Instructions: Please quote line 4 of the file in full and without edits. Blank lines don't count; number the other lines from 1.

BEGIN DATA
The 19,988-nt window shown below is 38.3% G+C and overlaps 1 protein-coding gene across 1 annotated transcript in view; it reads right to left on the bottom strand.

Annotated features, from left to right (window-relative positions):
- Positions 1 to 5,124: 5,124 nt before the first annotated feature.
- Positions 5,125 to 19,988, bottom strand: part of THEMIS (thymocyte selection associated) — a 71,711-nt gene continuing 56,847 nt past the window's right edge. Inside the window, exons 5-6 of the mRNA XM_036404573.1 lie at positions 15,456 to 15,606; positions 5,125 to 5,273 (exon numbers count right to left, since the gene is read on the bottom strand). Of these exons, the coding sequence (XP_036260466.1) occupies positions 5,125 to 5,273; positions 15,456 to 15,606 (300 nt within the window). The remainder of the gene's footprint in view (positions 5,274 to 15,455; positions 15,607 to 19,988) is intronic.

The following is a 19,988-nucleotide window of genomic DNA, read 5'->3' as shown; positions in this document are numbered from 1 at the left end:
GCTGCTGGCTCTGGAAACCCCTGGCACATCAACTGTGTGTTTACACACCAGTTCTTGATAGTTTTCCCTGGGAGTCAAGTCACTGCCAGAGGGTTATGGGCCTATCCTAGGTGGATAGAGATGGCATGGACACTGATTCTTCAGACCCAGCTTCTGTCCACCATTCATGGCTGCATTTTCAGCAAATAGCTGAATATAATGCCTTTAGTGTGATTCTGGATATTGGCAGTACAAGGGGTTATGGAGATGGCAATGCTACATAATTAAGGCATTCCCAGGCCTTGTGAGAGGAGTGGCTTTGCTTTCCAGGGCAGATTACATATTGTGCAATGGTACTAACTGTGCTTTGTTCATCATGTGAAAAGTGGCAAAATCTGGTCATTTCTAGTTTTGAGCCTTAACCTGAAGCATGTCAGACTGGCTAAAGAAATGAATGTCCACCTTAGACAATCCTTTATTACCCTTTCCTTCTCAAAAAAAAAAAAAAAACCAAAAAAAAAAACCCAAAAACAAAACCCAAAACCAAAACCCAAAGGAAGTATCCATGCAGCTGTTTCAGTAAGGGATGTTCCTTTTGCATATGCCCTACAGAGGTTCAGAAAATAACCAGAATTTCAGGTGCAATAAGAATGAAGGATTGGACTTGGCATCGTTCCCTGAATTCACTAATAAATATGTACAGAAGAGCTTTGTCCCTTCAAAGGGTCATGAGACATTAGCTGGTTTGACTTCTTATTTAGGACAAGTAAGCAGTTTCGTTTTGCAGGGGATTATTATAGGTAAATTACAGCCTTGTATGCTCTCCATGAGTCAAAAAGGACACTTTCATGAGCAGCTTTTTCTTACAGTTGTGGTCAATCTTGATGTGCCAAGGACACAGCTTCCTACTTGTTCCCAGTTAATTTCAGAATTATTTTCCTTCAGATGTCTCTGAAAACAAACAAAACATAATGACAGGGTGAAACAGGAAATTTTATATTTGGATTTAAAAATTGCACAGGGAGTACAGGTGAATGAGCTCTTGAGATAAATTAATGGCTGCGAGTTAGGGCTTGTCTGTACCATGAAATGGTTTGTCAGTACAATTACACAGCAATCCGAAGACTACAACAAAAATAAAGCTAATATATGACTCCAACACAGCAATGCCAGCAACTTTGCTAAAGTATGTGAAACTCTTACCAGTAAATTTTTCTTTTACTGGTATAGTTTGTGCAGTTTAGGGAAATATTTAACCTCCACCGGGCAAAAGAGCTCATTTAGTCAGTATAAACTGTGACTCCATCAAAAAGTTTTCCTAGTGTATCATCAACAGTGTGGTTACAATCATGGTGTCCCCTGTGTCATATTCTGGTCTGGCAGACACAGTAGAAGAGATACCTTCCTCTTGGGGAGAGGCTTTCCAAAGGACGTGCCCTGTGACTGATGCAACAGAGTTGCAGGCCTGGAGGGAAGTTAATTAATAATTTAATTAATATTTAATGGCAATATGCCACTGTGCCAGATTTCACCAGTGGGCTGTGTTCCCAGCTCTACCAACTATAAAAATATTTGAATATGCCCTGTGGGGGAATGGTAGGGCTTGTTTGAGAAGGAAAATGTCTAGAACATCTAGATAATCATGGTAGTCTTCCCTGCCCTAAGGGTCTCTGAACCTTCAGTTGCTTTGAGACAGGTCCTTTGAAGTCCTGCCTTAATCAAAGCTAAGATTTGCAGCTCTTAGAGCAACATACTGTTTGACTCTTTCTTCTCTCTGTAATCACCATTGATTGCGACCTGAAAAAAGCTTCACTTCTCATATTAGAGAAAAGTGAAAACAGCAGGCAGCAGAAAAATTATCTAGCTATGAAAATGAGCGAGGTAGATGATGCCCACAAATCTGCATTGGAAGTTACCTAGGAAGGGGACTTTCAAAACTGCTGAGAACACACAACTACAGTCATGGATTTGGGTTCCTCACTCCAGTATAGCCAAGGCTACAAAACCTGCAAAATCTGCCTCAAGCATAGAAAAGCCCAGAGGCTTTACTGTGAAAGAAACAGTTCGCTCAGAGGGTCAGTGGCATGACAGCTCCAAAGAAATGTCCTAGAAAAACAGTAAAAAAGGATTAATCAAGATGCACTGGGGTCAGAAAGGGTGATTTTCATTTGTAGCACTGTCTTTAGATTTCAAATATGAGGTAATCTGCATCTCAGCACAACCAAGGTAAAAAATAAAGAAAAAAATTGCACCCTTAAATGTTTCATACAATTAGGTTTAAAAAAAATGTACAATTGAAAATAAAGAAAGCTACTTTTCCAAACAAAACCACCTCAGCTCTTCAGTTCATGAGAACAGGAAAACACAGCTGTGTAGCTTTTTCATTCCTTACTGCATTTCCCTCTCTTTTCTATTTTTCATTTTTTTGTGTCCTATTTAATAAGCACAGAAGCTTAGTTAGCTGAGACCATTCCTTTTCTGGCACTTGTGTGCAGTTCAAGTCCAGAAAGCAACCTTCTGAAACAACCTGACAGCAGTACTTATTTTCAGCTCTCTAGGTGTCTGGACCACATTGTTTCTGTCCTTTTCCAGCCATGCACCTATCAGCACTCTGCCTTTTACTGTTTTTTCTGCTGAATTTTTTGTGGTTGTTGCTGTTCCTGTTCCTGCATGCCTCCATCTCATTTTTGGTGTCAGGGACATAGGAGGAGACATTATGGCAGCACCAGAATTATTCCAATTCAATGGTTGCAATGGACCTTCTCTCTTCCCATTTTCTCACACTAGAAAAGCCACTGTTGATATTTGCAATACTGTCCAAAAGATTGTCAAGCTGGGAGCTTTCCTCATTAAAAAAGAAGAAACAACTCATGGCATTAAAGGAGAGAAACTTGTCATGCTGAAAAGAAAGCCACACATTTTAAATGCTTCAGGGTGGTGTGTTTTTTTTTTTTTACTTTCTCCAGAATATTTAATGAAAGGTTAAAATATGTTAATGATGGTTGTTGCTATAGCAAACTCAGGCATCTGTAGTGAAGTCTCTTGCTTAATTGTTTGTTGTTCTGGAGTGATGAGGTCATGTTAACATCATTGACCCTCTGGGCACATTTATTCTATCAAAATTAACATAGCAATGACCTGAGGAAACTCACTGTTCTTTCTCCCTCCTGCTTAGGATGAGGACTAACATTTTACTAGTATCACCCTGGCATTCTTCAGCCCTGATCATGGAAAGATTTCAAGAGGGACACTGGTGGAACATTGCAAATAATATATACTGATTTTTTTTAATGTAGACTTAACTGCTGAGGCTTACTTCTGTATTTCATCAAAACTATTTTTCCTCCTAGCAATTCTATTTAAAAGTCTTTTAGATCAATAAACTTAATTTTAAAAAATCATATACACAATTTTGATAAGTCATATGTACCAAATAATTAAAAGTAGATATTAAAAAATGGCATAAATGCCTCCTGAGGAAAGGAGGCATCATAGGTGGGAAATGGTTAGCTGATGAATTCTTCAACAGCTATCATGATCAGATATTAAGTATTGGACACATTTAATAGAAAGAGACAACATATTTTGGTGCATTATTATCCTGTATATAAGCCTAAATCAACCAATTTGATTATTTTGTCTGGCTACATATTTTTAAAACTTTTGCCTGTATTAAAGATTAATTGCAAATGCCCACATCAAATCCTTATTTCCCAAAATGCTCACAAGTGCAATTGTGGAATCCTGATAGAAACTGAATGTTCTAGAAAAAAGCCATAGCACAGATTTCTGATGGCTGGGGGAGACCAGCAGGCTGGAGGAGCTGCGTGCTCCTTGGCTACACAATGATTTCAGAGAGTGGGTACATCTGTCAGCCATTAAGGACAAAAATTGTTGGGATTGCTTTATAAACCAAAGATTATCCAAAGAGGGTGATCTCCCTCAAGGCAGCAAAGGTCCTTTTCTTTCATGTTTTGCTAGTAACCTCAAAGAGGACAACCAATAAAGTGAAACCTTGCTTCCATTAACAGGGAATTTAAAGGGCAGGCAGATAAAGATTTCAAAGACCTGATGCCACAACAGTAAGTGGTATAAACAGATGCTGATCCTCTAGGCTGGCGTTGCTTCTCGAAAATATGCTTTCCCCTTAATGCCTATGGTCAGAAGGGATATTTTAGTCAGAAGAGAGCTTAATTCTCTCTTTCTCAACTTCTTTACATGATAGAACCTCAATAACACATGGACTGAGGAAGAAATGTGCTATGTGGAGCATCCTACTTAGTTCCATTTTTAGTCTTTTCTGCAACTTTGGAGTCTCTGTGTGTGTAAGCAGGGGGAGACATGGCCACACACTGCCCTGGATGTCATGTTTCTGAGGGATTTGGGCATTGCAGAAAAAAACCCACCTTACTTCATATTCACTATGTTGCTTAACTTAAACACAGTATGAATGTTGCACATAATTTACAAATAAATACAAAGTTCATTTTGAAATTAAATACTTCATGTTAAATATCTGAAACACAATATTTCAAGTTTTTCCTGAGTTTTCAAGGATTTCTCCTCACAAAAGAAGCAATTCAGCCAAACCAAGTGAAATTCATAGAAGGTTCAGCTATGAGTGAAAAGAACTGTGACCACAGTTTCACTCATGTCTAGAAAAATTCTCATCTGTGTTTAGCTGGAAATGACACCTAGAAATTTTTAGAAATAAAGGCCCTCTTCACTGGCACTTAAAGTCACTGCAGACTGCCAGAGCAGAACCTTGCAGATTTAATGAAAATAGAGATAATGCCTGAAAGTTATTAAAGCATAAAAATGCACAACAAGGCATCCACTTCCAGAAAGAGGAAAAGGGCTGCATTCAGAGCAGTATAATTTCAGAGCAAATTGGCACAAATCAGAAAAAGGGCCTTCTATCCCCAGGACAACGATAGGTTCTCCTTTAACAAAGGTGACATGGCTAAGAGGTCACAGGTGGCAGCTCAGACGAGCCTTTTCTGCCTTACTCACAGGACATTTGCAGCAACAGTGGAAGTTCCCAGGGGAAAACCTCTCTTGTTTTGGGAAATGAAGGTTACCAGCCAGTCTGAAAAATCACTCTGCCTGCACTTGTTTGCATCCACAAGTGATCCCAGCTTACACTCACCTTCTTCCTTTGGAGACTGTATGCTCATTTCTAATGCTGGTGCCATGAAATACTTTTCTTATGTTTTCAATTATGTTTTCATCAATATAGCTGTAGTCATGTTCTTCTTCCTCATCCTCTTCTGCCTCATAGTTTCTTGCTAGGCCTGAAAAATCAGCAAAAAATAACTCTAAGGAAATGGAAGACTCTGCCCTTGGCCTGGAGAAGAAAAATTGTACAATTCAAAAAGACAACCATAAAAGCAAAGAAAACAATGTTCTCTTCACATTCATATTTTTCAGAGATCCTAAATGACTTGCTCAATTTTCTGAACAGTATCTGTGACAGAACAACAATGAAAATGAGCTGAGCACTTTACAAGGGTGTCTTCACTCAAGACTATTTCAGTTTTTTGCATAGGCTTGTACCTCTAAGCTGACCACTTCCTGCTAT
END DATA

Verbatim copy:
- Positions 5,125 to 19,988, bottom strand: part of THEMIS (thymocyte selection associated) — a 71,711-nt gene continuing 56,847 nt past the window's right edge. Inside the window, exons 5-6 of the mRNA XM_036404573.1 lie at positions 15,456 to 15,606; positions 5,125 to 5,273 (exon numbers count right to left, since the gene is read on the bottom strand). Of these exons, the coding sequence (XP_036260466.1) occupies positions 5,125 to 5,273; positions 15,456 to 15,606 (300 nt within the window). The remainder of the gene's footprint in view (positions 5,274 to 15,455; positions 15,607 to 19,988) is intronic.